Life in Barbados
The photograph above is of the historic Morgan Lewis sugar mill, built in the early 1700s on the island of Barbados. It is one of only two intact sugar mills remaining in the Caribbean. As noted in the history of sugar (Jan. 21 post), with the rise of coffee, tea, and chocolate in Europe, the demand for sugar led to an explosive expansion of the sugar trade. Sugar plantations spread like wildfire through the French, Spanish, Dutch, and English colonies in the Caribbean (or West Indies, as they were then known), as well as in South America, especially Portuguese Brazil………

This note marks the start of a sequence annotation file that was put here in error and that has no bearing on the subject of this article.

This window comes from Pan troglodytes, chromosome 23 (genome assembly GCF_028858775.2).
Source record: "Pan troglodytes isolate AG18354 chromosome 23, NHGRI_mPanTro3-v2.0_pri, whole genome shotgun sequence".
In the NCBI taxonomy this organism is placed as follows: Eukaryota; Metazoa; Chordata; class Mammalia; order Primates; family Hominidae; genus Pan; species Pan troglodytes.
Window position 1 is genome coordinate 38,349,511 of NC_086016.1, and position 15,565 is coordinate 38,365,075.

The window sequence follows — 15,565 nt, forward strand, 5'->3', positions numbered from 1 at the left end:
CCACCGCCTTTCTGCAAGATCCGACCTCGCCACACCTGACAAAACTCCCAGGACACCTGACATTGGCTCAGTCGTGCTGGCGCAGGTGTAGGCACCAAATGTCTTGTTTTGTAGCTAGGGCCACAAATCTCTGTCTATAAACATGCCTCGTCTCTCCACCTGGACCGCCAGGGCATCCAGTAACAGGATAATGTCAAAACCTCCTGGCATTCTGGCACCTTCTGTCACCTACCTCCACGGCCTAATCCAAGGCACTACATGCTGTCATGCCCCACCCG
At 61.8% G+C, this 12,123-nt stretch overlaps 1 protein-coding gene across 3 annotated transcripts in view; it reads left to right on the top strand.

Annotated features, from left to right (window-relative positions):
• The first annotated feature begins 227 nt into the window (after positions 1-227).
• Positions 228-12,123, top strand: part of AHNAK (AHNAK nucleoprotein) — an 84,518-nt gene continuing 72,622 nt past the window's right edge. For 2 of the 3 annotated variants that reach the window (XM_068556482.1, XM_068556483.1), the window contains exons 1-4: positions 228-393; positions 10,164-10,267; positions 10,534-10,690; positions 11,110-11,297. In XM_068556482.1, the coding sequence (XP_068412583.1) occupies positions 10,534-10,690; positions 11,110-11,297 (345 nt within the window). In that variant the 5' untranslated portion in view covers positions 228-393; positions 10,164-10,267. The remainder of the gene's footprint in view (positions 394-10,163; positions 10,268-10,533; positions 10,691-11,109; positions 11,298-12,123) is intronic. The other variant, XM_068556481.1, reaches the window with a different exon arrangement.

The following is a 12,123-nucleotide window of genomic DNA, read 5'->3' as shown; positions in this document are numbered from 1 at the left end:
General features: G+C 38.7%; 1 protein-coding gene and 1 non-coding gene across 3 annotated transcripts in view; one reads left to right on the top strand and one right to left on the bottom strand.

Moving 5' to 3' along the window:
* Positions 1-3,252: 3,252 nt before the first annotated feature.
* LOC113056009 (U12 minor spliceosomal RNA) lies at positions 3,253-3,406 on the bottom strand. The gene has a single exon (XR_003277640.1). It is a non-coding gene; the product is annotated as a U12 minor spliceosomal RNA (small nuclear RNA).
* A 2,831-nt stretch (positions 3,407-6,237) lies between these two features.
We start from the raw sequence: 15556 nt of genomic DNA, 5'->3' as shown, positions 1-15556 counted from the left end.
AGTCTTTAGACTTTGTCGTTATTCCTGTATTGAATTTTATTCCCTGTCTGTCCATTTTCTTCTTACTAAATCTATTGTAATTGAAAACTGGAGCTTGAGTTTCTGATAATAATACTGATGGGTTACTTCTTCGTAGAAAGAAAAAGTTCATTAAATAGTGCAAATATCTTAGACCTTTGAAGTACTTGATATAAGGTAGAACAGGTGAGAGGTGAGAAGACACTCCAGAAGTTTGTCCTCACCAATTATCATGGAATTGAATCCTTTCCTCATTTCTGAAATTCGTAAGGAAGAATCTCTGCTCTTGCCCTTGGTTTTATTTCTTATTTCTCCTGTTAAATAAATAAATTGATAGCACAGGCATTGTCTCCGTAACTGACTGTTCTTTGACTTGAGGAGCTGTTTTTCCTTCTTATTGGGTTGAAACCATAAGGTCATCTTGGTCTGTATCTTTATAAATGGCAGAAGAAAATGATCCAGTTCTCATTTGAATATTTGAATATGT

Life in Russia
Researchers believe that windmills could be found in northern Russia, which, as we know, was the place of origin for the majority of Fort Ross inhabitants, well before the XVII century (N. Volotskii, “A few words about ordinary windmills”, Vologda Provincial News, issue no. 68, 1875).
Windmills in the North of Russia were categorized according to two widely-used types – stolbovka and shatrovka (see Appendix 1, Figure 5). The latter kind appeared no earlier than the XVIII century. The number of mills located near separate northern villages amounted to the thirty or forty (O.G. Sevan, Monuments of folk architecture of the Russian North: support structures and buildings, small forms.)……….